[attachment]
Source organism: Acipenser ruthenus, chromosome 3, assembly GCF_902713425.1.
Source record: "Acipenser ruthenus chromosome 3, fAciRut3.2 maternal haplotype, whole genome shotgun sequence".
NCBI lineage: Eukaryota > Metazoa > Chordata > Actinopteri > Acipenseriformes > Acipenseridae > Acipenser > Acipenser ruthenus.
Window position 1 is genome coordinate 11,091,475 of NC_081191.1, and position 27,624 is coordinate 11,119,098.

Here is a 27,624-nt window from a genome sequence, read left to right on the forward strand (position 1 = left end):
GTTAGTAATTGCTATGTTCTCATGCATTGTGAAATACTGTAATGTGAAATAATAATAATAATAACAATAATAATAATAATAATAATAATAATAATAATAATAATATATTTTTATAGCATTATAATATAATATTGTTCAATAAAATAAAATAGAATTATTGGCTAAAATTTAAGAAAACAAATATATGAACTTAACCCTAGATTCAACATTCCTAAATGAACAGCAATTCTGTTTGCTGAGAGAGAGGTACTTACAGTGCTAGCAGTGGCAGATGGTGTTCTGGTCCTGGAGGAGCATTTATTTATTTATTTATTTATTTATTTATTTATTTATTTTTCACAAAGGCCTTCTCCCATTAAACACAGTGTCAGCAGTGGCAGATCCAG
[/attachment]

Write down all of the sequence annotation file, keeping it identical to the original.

Source organism: Acipenser ruthenus, chromosome 3, assembly GCF_902713425.1.
Source record: "Acipenser ruthenus chromosome 3, fAciRut3.2 maternal haplotype, whole genome shotgun sequence".
NCBI lineage: Eukaryota > Metazoa > Chordata > Actinopteri > Acipenseriformes > Acipenseridae > Acipenser > Acipenser ruthenus.
Window position 1 is genome coordinate 11,091,475 of NC_081191.1, and position 27,624 is coordinate 11,119,098.

Here is a 27,624-nt window from a genome sequence, read left to right on the forward strand (position 1 = left end):
GTTAGTAATTGCTATGTTCTCATGCATTGTGAAATACTGTAATGTGAAATAATAATAATAATAACAATAATAATAATAATAATAATAATAATAATAATAATAATATATTTTTATAGCATTATAATATAATATTGTTCAATAAAATAAAATAGAATTATTGGCTAAAATTTAAGAAAACAAATATATGAACTTAACCCTAGATTCAACATTCCTAAATGAACAGCAATTCTGTTTGCTGAGAGAGAGGTACTTACAGTGCTAGCAGTGGCAGATGGTGTTCTGGTCCTGGAGGAGCATTTATTTATTTATTTATTTATTTATTTATTTATTTATTTTTCACAAAGGCCTTCTCCCATTAAACACAGTGTCAGCAGTGGCAGATCCAG